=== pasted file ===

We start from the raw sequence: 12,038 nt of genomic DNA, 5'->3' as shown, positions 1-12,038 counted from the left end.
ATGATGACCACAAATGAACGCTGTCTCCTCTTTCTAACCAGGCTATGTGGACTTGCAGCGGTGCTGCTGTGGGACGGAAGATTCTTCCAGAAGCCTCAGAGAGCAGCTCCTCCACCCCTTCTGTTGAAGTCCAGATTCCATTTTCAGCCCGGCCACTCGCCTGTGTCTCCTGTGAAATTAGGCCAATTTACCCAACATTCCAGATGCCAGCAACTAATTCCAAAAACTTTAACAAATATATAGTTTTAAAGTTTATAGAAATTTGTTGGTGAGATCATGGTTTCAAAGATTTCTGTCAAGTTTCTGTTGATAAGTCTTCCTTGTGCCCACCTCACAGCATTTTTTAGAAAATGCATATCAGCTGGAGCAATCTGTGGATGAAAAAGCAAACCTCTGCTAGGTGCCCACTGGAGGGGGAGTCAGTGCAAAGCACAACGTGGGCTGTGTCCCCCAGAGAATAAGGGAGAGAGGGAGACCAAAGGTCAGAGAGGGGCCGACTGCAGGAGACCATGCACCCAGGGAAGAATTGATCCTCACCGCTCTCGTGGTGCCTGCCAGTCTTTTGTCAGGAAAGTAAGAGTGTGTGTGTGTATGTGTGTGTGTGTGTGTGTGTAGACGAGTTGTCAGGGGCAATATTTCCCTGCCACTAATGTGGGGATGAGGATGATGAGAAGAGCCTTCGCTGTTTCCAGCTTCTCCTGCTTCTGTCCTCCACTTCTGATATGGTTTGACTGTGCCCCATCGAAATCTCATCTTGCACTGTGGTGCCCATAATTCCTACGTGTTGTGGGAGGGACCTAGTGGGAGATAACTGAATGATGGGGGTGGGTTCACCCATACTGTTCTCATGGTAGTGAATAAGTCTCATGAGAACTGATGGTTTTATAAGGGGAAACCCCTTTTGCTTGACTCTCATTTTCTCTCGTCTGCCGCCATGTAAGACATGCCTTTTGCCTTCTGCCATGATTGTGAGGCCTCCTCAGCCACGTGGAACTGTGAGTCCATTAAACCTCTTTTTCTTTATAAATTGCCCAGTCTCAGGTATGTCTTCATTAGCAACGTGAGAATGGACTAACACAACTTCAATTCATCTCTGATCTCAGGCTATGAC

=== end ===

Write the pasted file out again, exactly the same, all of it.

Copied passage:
We start from the raw sequence: 12,038 nt of genomic DNA, 5'->3' as shown, positions 1-12,038 counted from the left end.
ATGATGACCACAAATGAACGCTGTCTCCTCTTTCTAACCAGGCTATGTGGACTTGCAGCGGTGCTGCTGTGGGACGGAAGATTCTTCCAGAAGCCTCAGAGAGCAGCTCCTCCACCCCTTCTGTTGAAGTCCAGATTCCATTTTCAGCCCGGCCACTCGCCTGTGTCTCCTGTGAAATTAGGCCAATTTACCCAACATTCCAGATGCCAGCAACTAATTCCAAAAACTTTAACAAATATATAGTTTTAAAGTTTATAGAAATTTGTTGGTGAGATCATGGTTTCAAAGATTTCTGTCAAGTTTCTGTTGATAAGTCTTCCTTGTGCCCACCTCACAGCATTTTTTAGAAAATGCATATCAGCTGGAGCAATCTGTGGATGAAAAAGCAAACCTCTGCTAGGTGCCCACTGGAGGGGGAGTCAGTGCAAAGCACAACGTGGGCTGTGTCCCCCAGAGAATAAGGGAGAGAGGGAGACCAAAGGTCAGAGAGGGGCCGACTGCAGGAGACCATGCACCCAGGGAAGAATTGATCCTCACCGCTCTCGTGGTGCCTGCCAGTCTTTTGTCAGGAAAGTAAGAGTGTGTGTGTGTATGTGTGTGTGTGTGTGTGTGTAGACGAGTTGTCAGGGGCAATATTTCCCTGCCACTAATGTGGGGATGAGGATGATGAGAAGAGCCTTCGCTGTTTCCAGCTTCTCCTGCTTCTGTCCTCCACTTCTGATATGGTTTGACTGTGCCCCATCGAAATCTCATCTTGCACTGTGGTGCCCATAATTCCTACGTGTTGTGGGAGGGACCTAGTGGGAGATAACTGAATGATGGGGGTGGGTTCACCCATACTGTTCTCATGGTAGTGAATAAGTCTCATGAGAACTGATGGTTTTATAAGGGGAAACCCCTTTTGCTTGACTCTCATTTTCTCTCGTCTGCCGCCATGTAAGACATGCCTTTTGCCTTCTGCCATGATTGTGAGGCCTCCTCAGCCACGTGGAACTGTGAGTCCATTAAACCTCTTTTTCTTTATAAATTGCCCAGTCTCAGGTATGTCTTCATTAGCAACGTGAGAATGGACTAACACAACTTCAATTCATCTCTGATCTCAGGCTATGAC